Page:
Methamphetamine is a challenging drug to recover from but people absolutely do recover and go on to live healthy lives. You have but to look at David Sheff’s son to see the influence one former “meth head” can have, and to be in awe by how far Nick has come. Nick and his father’s writings have touched so many people in similar circumstances.

Here is a good article on the use of, and withdrawal from, methamphetamine.

Depression with meth withdrawal is achingly slow to lift

Your son is struggling and is being treated for depression. This isn't surprising because depressed feelings accompany most (all?) drug withdrawals. The difference with meth is that the depression lifts so achingly slowly that it's barely noticeable.

And the thing with depression is that it carries with it a unique, dominant belief: that is, the strong belief that things are hopeless.

William Styron, who wrote Sophie’s Choice, suffered from debilitating depression that came on when he quit alcohol in his 50's. The New York Times calls the author of Darkness Visible "the Great God of Depression." In his "memoir of madness", he describes something unique to depression, in that with depression, the mind sees no end. Styron talks about being in Paris to accept a prize and seriously considering stepping off the curb into the traffic on the way to the ceremony.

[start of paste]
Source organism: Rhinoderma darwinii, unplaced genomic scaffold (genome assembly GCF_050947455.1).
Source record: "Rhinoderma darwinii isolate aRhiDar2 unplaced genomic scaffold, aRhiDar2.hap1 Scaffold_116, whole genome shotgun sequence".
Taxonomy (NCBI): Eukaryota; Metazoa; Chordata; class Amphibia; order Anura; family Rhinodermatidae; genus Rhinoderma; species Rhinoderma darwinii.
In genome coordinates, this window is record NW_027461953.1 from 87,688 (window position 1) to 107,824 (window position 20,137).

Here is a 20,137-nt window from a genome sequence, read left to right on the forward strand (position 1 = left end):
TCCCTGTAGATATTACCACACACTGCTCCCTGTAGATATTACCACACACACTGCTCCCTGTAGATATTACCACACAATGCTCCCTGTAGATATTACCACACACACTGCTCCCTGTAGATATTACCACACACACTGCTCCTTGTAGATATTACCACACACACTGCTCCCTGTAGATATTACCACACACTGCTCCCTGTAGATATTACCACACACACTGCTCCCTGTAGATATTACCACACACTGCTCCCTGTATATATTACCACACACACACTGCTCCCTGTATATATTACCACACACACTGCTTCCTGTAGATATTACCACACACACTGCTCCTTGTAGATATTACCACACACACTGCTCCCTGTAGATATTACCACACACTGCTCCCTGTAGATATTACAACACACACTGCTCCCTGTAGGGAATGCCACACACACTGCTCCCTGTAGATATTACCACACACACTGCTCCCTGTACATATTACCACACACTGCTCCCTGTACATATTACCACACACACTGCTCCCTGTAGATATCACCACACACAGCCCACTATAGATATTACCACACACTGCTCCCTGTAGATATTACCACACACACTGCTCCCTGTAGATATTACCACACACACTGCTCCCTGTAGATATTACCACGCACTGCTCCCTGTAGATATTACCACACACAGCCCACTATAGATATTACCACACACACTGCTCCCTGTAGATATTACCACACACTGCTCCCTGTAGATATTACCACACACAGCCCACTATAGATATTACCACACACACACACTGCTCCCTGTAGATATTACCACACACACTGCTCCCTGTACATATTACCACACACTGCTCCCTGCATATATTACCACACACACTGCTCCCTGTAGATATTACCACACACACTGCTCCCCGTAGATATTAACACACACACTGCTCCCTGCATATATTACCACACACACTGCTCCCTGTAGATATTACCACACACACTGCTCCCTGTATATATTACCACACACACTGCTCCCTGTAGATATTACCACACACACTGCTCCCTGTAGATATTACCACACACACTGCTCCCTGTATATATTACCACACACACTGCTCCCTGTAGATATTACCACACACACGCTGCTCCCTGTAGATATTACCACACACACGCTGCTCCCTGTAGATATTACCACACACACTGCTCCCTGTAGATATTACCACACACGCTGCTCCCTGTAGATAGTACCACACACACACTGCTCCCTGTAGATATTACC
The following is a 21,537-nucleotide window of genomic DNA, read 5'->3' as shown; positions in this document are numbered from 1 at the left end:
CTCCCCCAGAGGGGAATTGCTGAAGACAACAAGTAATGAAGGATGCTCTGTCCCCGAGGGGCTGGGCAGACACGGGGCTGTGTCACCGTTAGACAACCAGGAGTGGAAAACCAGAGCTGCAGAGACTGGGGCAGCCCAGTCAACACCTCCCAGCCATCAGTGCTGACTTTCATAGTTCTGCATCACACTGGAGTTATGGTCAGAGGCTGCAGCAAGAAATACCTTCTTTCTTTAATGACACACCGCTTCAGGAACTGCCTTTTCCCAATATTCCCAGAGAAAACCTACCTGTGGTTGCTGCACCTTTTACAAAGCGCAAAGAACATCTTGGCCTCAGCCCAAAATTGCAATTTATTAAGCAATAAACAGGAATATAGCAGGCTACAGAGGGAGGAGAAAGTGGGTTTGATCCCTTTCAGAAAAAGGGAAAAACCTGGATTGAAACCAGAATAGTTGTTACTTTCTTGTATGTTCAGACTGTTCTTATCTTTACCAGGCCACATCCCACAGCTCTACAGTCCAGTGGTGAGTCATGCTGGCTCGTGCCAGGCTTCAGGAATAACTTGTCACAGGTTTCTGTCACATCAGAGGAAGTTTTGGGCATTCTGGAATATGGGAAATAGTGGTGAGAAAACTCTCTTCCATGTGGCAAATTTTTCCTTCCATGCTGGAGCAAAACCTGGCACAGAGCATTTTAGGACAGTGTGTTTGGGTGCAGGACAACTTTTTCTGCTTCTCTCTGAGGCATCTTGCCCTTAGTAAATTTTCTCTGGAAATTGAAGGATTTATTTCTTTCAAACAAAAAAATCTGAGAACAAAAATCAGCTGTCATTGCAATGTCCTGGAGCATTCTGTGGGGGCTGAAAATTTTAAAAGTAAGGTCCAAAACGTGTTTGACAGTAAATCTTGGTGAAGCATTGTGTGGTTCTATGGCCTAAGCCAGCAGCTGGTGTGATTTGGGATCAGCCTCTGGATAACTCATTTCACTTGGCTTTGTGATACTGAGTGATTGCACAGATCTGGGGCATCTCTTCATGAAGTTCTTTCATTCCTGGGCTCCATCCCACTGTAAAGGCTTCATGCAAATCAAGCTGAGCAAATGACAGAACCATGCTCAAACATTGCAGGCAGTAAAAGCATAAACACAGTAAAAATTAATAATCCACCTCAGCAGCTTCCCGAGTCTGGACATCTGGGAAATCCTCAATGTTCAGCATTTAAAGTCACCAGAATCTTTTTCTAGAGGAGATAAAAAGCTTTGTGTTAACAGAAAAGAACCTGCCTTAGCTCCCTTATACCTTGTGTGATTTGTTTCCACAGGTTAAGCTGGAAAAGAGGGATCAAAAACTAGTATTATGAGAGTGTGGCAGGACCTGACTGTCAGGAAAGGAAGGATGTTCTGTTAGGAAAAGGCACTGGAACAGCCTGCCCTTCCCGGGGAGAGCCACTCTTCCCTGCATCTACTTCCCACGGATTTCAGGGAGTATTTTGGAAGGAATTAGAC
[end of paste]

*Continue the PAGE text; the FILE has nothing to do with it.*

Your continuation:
In his now-famous NYT Op-Ed, where he outs himself as mentally ill, he describes one particular bout of depression with these words: "my nights were without sleep and my days were pervaded with a gray drizzle of unrelenting horror. This horror is virtually indescribable since it bears no relation to normal experience."